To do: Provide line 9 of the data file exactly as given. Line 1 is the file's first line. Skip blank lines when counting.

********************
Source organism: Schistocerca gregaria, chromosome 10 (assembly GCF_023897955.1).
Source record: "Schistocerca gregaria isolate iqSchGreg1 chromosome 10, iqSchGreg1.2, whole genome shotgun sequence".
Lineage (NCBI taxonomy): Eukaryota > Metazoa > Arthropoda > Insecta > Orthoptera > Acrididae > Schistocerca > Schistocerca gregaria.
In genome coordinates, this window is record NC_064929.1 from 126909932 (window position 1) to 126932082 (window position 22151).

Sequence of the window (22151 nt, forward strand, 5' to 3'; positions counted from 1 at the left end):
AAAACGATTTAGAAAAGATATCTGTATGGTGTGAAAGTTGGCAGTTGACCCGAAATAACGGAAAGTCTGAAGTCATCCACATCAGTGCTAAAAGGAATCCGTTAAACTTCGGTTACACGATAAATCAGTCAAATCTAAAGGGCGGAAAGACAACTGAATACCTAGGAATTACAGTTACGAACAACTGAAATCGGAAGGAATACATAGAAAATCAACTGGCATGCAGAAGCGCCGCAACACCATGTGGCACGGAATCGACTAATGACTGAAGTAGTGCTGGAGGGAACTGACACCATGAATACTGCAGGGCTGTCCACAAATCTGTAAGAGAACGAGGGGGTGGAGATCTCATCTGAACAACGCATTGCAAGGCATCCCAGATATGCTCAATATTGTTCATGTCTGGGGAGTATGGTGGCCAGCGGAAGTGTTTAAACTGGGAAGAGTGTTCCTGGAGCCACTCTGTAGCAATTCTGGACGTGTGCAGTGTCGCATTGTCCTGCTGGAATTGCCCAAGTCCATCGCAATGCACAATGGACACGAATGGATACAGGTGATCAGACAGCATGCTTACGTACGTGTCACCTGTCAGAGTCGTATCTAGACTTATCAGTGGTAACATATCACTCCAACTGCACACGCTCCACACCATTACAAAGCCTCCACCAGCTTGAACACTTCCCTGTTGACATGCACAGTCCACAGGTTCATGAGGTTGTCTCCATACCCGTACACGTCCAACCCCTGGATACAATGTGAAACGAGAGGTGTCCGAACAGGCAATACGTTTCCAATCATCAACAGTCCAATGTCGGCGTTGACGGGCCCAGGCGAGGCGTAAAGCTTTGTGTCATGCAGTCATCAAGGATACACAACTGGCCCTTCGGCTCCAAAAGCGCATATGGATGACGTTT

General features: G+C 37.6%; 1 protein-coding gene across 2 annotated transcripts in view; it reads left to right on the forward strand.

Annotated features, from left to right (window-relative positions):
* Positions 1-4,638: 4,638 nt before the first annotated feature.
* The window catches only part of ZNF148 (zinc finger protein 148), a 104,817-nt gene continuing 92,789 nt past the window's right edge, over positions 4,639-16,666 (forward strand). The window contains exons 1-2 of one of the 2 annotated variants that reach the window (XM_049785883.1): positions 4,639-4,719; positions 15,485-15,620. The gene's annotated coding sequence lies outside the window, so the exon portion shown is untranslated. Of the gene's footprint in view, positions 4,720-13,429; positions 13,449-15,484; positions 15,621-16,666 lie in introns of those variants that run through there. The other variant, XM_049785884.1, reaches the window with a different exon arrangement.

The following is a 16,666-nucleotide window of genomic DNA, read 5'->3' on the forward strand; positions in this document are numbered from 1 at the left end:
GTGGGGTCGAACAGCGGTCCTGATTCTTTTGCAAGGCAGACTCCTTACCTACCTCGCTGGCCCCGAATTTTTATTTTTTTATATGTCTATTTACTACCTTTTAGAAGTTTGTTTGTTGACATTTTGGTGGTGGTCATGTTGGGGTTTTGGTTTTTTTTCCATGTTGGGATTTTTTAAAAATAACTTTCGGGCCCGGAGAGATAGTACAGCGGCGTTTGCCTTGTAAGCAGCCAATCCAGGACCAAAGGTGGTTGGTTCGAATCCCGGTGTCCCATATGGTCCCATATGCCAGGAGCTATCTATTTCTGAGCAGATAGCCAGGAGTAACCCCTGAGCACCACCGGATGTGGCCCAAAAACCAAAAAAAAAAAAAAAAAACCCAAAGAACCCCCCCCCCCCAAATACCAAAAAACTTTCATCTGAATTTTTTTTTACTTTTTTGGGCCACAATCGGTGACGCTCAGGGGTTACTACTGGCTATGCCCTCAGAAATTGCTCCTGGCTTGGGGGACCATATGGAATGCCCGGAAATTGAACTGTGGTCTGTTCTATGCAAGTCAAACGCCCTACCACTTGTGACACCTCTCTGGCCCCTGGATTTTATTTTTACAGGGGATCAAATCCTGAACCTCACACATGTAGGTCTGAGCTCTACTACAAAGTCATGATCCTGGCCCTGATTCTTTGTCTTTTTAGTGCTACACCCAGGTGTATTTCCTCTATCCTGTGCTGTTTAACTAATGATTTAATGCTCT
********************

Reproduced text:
* Positions 1-4,638: 4,638 nt before the first annotated feature.